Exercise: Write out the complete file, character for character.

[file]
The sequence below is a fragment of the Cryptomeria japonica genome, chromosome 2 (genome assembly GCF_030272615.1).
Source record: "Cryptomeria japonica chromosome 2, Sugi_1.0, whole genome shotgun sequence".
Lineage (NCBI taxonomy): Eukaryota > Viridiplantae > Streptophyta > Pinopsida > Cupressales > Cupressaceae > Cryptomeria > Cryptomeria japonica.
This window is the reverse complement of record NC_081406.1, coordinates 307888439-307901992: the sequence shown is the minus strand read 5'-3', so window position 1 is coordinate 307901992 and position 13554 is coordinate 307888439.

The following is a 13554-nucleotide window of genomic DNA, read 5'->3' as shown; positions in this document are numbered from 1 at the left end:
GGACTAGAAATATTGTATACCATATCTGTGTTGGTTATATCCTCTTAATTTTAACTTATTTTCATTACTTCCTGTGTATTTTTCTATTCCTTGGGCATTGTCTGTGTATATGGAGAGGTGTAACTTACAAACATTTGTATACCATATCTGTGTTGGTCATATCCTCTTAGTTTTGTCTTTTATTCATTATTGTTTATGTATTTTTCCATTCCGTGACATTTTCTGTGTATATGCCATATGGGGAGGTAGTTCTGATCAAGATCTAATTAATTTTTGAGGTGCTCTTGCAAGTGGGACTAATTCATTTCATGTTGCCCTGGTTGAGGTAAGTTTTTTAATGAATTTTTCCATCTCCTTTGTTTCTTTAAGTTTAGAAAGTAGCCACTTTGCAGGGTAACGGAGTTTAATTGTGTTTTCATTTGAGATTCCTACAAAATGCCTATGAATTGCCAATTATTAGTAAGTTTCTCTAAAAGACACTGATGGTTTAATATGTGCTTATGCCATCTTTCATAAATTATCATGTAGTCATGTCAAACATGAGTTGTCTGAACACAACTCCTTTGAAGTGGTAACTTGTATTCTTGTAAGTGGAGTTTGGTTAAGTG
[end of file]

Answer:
The sequence below is a fragment of the Cryptomeria japonica genome, chromosome 2 (genome assembly GCF_030272615.1).
Source record: "Cryptomeria japonica chromosome 2, Sugi_1.0, whole genome shotgun sequence".
Lineage (NCBI taxonomy): Eukaryota > Viridiplantae > Streptophyta > Pinopsida > Cupressales > Cupressaceae > Cryptomeria > Cryptomeria japonica.
This window is the reverse complement of record NC_081406.1, coordinates 307888439-307901992: the sequence shown is the minus strand read 5'-3', so window position 1 is coordinate 307901992 and position 13554 is coordinate 307888439.

The following is a 13554-nucleotide window of genomic DNA, read 5'->3' as shown; positions in this document are numbered from 1 at the left end:
GGACTAGAAATATTGTATACCATATCTGTGTTGGTTATATCCTCTTAATTTTAACTTATTTTCATTACTTCCTGTGTATTTTTCTATTCCTTGGGCATTGTCTGTGTATATGGAGAGGTGTAACTTACAAACATTTGTATACCATATCTGTGTTGGTCATATCCTCTTAGTTTTGTCTTTTATTCATTATTGTTTATGTATTTTTCCATTCCGTGACATTTTCTGTGTATATGCCATATGGGGAGGTAGTTCTGATCAAGATCTAATTAATTTTTGAGGTGCTCTTGCAAGTGGGACTAATTCATTTCATGTTGCCCTGGTTGAGGTAAGTTTTTTAATGAATTTTTCCATCTCCTTTGTTTCTTTAAGTTTAGAAAGTAGCCACTTTGCAGGGTAACGGAGTTTAATTGTGTTTTCATTTGAGATTCCTACAAAATGCCTATGAATTGCCAATTATTAGTAAGTTTCTCTAAAAGACACTGATGGTTTAATATGTGCTTATGCCATCTTTCATAAATTATCATGTAGTCATGTCAAACATGAGTTGTCTGAACACAACTCCTTTGAAGTGGTAACTTGTATTCTTGTAAGTGGAGTTTGGTTAAGTG